This Meeting Action List template enables you to record actions, responsibilities and timescales that result from the meeting.
Meetings can take up a lot of a manager's time. Therefore, it is imperative that he/she be able to achieved the desired outcome from each meeting, whether ad-hoc or formal. To be able to do so, the manager needs to have the right set of skills and the aptitude to be an effective chair at the meetings. Only then will you be able to ensure the meeting stays on track from start to finish and doesn't end up being a waste of time.
So, what are the required skills and aptitude a manager must have to chair a meeting effectively? Here are a few of the most important ones.
At the outset, you need to outline the agenda for the meeting. The agenda should describe the meeting's purpose and what you want to achieve through it. This is something important that you need to focus on. Most of the time, managers are more than happy to use meetings as a sounding board for the ideas they have for their business and seek advice and guidance from their advisors and employees. Idea generation is important no doubt, but will that result in something tangible?
Even before you get to the meeting, you should work on the agenda and fine-tune it to make sure it doesn't have any irrelevant points. Only genuine concerns and issues your business is facing should be addressed at the meeting. Often, it is after setting the agenda that you can decide on the meeting's participants. Also, you need to set a realistic timeframe for the meeting. You cannot just keep on going for hours on end.
Once you have completed your meeting's agenda, you need to think about how the people invited to the meeting are going to respond to it. A meeting may have a high-pressure atmosphere not everyone is equipped to deal with. There may be some participants who disagree with what you have to say. An effective chair should be able to predict such reactions. This is why pragmatic deliberation is crucial when deciding on the participants of the meeting.
You need to be able to project all realistic outcomes of the meeting, particularly if the purpose of the meeting is negotiation or settling a conflict. For constructive meetings, conflict can actually lead to better ideas being brought to the table. To be an effective chair, you should be able to determine when to encourage debate and when to clear the air right away.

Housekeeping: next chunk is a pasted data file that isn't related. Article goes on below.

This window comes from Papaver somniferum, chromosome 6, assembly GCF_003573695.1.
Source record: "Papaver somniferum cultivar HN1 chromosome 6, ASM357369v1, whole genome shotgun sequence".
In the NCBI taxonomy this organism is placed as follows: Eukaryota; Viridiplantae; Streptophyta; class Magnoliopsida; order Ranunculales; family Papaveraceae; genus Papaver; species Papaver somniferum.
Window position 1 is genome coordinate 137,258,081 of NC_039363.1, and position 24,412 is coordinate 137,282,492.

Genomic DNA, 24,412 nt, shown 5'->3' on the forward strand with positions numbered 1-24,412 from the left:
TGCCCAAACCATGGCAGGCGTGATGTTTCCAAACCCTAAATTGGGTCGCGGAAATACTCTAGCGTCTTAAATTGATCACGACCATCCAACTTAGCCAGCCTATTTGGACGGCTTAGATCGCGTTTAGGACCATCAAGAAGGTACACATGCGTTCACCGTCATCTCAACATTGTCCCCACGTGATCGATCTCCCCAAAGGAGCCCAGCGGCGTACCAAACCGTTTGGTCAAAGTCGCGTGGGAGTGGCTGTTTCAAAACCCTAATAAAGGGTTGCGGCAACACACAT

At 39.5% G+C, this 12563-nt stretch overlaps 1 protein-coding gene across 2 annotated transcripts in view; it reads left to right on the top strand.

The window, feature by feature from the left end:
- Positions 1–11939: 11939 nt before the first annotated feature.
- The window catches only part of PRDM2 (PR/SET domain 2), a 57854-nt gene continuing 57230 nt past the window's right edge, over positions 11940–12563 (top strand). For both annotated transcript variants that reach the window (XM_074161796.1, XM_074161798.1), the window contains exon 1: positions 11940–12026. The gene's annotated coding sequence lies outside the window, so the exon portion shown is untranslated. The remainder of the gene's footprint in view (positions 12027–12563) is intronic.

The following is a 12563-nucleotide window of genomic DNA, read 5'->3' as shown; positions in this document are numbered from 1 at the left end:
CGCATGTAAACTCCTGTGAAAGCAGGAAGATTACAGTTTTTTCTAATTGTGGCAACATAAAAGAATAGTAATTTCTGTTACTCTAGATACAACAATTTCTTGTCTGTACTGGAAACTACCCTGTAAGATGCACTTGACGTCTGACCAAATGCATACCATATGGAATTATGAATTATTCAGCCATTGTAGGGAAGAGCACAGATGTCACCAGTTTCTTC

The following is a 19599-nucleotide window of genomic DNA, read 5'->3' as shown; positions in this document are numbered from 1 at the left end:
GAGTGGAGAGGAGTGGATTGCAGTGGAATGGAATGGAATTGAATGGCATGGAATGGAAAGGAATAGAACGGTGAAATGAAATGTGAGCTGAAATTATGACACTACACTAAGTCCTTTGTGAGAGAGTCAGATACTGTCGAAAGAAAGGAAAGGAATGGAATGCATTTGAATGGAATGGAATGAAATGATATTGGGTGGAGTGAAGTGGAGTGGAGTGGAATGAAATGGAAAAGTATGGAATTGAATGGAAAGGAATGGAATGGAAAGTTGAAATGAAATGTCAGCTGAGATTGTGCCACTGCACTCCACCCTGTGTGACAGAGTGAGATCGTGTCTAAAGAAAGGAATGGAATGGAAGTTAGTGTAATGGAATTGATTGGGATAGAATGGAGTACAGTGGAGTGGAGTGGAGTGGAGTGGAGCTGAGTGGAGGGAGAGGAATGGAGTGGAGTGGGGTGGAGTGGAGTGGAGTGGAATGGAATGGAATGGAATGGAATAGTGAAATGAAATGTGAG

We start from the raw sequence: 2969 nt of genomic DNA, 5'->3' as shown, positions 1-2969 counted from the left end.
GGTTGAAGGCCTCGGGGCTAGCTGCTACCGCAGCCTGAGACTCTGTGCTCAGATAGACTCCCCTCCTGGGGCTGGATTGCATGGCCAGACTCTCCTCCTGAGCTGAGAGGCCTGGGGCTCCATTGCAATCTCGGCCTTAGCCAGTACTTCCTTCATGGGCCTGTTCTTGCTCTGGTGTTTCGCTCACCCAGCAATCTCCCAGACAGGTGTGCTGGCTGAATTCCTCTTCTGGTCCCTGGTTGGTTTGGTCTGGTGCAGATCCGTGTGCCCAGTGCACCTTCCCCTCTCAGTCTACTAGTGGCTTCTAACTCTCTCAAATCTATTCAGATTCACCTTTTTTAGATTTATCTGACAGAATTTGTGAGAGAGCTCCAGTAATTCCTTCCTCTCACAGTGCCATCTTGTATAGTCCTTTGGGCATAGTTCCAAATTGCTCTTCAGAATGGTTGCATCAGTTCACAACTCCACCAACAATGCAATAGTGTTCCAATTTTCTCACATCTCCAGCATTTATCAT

In your capacity as a chair, you have to assert yourself as the leader. The participants should look up to you as the head of the meeting, not just a part of it. This is extremely important for keeping the meeting focused on the agenda at hand. Often when managers don't show leadership at a meeting, one of the other participants may step in to fill the void. Given that you are the person in charge, you have to prevent such a situation from arising.
Not only do you need to hold back detractors, but also encourage participation from all those present. Only with consensus can the meeting reach a positive conclusion and achieve the outcome you were aiming for. You have to walk a fine line between being the leader of the meeting and still giving others a chance to voice their opinions.
Reviewing the meeting right after it has been concluded can prevent any important points from being overlooked. This is where you need to assess the mood of the situation. Not all meetings can be perfect. The chair has to determine whether or not the environment is conducive to an immediate thorough analysis. If not, you can ask for feedback and carry out your analysis after ending the meeting. But if the meeting has gone well, you should not delay the analysis.
This allows you to note down all the points agreed upon by participants. You can decide, along with the participants the actionable steps that need to be taken for the points to be implemented. Rather than putting it off, it is better to get this done right after the meeting.
You may also be interested in: Chairing a Meeting, The Skills Required, The Importance of Meeting Rules, Duties of the Chair Before the Meeting, Duties of the Chair at the Beginning of the Meeting, Duties of the Chair During the Meeting and Duties of the Chair After the Meeting.